Manhattan’s Top Prosecutor Sues to Stop Republican ‘Intimidation’ in Trump Case

Manhattan’s Top Prosecutor Sues to Stop Republican ‘Intimidation’ in Trump Case

Manhattan District Attorney Alvin Bragg on Tuesday sued Republican U.S. Representative Jim Jordan to stop what Bragg called a “campaign of intimidation” against the criminal prosecution of former President Donald Trump in New York.

The lawsuit aims to block a subpoena of Mark Pomerantz, a former prosecutor who once led the Manhattan district attorney’s multi-year investigation of Trump, by the Republican-led House of Representatives Judiciary Committee, which Jordan chairs.

Bragg, a Democrat, called the subpoena an unconstitutional “incursion” into a state criminal case as payback for charging Trump in the first indictment of a former U.S. president.

“Rather than allowing the criminal process to proceed in the ordinary course, Chairman Jordan and the committee are participating in a campaign of intimidation, retaliation and obstruction,” Bragg’s lawyers wrote in the complaint, filed in federal court in Manhattan.

Later on Tuesday, U.S. District Judge Mary Kay Vyskocil set a hearing in the case for April 19. She gave Jordan until April 17 to respond to Bragg’s complaint.

Last week, Trump pleaded not guilty to 34 felony charges of falsifying business records to conceal a $130,000 hush money payment to buy porn star Stormy Daniels’ silence before the 2016 election about her alleged affair with him, which he denies.

Many Republicans have portrayed Bragg’s prosecution as a politically-motivated stunt to interfere in the 2024 presidential election, where Trump is seeking another White House term.

They have also questioned the district attorney’s use of federal funds for its investigation of Trump.

“First, they indict a president for no crime,” Jordan tweeted on Tuesday. “Then, they sue to block congressional oversight when we ask questions about the federal funds they say they used to do it.”

Bragg’s office has told the committee it used $5,000 in federal funds to investigate Trump and his namesake family company from 2019 to 2021.

The office said that money came from $1 billion of asset forfeiture it secured for the government in the last 15 years.

Bragg, the first Black district attorney in Manhattan, has also accused Trump of threatening New York officials with “violent and racist vitriol.”

He cited a since-deleted picture that Trump posted on social media showing him holding a baseball bat next to a photo of Bragg’s head, and another post in which Trump called Bragg an “animal.”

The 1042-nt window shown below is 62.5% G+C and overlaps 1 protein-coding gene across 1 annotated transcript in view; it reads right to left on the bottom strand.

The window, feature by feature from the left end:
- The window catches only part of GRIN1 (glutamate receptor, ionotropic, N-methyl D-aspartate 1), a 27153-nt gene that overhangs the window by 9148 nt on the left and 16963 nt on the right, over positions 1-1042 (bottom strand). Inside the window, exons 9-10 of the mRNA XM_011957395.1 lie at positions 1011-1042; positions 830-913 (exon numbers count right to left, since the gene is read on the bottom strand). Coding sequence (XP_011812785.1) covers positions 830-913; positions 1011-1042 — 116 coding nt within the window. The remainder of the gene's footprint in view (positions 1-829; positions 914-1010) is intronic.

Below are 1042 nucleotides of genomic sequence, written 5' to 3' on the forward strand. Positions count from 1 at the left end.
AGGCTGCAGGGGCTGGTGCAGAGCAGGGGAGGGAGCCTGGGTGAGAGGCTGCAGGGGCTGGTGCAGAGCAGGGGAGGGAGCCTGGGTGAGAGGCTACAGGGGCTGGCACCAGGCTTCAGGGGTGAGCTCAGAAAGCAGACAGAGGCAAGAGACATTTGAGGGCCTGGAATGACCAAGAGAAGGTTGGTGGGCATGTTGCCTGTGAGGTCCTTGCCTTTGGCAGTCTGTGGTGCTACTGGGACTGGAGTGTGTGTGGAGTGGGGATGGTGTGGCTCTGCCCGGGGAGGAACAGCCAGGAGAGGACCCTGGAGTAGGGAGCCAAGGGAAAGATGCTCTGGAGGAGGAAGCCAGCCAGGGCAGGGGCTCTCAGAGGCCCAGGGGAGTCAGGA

The complaint said those statements had a “powerful effect,” adding that Bragg has received death threats from Trump supporters and a package containing suspicious white powder.

Lawyers for Trump did not immediately respond to a request for comment.


Pomerantz left the District Attorney’s office shortly after Bragg took over in early 2022 and decided against pursuing an indictment of Trump over his business practices.

Earlier this year, Pomerantz published a book criticizing that decision.

He also said prosecutors had examined whether to charge Trump over hush money payments, but were concerned their novel legal theory might not hold up in court.

Though Bragg has said Pomerantz’s case was not ready, Jordan has said Pomerantz’s public statements showed that politics motivated Bragg’s eventual prosecution of Trump.

In a court filing, lawyers for Bragg said there would be no harm to House Republicans from blocking the subpoena because Congress has no jurisdiction over state prosecutions.

He also said that if the Republicans do not like his case against Trump they can express their displeasure to voters.

Not letting the case proceed toward a possible jury trial would “undermine the interests of justice and irreparably injure New York’s sovereign authority,” Bragg’s office wrote.

The Judiciary Committee said on Monday it planned a “field hearing” next week in New York about “an increase in violent crime” they claim has been caused by Bragg’s policies.

Bragg said murders, shootings, burglaries and robberies in Manhattan are lower this year than in 2022.